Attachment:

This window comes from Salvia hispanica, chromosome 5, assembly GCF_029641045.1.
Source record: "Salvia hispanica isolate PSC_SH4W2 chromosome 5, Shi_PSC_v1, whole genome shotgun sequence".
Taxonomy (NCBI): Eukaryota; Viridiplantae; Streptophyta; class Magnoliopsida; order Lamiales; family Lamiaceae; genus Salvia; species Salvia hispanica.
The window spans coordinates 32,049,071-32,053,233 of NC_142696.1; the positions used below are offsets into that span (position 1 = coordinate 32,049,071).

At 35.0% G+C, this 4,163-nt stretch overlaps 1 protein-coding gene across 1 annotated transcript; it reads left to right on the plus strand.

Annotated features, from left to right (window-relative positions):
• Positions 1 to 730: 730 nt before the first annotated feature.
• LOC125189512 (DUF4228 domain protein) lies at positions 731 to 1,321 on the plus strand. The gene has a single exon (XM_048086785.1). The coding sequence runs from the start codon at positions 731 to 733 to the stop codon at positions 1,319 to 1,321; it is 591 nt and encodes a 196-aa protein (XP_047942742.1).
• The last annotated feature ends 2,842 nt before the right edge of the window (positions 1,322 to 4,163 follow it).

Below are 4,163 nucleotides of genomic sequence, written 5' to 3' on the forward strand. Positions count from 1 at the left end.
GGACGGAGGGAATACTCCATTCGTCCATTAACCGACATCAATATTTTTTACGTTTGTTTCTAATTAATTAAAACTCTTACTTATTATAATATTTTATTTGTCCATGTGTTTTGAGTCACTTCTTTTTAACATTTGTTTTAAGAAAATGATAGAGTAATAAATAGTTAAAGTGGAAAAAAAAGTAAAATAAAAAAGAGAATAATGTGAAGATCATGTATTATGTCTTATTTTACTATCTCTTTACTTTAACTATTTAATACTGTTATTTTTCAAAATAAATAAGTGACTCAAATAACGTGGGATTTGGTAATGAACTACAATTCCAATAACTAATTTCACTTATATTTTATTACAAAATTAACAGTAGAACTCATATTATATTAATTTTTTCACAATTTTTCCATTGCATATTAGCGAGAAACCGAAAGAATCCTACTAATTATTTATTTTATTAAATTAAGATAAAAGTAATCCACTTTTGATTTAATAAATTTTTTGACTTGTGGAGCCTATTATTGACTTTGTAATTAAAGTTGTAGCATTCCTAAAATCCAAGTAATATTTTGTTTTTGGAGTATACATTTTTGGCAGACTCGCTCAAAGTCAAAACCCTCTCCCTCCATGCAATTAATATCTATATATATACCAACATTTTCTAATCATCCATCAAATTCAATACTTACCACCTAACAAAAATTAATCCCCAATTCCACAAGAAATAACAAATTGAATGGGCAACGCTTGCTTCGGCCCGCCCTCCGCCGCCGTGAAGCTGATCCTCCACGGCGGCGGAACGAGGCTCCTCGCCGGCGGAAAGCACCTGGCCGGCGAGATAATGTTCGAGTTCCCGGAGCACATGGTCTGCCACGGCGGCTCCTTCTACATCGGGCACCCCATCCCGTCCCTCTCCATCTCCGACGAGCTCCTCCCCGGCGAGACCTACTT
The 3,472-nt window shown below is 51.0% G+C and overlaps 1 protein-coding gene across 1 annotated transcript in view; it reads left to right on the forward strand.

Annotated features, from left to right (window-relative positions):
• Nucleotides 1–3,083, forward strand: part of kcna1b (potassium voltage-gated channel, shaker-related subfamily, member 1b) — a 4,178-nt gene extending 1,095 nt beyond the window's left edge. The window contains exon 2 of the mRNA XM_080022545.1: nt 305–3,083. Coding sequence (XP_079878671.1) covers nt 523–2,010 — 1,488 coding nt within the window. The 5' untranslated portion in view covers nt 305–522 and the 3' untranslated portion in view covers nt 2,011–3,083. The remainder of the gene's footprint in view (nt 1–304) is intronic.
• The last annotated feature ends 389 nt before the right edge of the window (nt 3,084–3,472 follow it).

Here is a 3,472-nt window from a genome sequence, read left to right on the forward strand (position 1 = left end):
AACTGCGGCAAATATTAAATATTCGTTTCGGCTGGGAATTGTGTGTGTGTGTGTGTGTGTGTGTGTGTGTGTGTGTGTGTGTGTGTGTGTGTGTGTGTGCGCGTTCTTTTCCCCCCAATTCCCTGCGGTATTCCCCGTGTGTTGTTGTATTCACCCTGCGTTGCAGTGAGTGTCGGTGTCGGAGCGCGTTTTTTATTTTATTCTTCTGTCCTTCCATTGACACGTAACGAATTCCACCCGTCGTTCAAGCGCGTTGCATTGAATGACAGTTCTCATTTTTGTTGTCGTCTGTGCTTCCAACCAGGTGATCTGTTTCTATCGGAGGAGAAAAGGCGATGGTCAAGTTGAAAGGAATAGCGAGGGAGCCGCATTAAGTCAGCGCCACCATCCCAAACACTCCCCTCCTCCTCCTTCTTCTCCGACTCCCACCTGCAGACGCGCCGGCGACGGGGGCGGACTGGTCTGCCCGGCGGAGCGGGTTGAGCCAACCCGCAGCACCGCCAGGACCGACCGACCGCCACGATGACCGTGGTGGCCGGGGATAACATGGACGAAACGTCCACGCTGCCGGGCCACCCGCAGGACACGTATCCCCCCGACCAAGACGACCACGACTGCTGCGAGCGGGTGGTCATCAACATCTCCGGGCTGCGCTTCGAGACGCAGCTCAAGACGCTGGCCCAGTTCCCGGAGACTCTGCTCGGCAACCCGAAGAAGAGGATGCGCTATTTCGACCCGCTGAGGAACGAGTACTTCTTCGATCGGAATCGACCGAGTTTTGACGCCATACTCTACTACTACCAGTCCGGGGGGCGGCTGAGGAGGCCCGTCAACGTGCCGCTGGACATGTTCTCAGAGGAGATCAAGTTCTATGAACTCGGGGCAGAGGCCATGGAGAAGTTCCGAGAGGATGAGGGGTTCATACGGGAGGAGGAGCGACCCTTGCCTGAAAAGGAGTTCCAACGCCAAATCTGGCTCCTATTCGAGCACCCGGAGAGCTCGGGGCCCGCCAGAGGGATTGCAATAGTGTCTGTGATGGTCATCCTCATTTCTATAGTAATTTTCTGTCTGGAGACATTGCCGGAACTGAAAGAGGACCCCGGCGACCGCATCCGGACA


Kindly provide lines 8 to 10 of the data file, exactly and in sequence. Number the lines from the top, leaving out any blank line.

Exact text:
• LOC125189512 (DUF4228 domain protein) lies at positions 731 to 1,321 on the plus strand. The gene has a single exon (XM_048086785.1). The coding sequence runs from the start codon at positions 731 to 733 to the stop codon at positions 1,319 to 1,321; it is 591 nt and encodes a 196-aa protein (XP_047942742.1).
• The last annotated feature ends 2,842 nt before the right edge of the window (positions 1,322 to 4,163 follow it).

Below are 4,163 nucleotides of genomic sequence, written 5' to 3' on the forward strand. Positions count from 1 at the left end.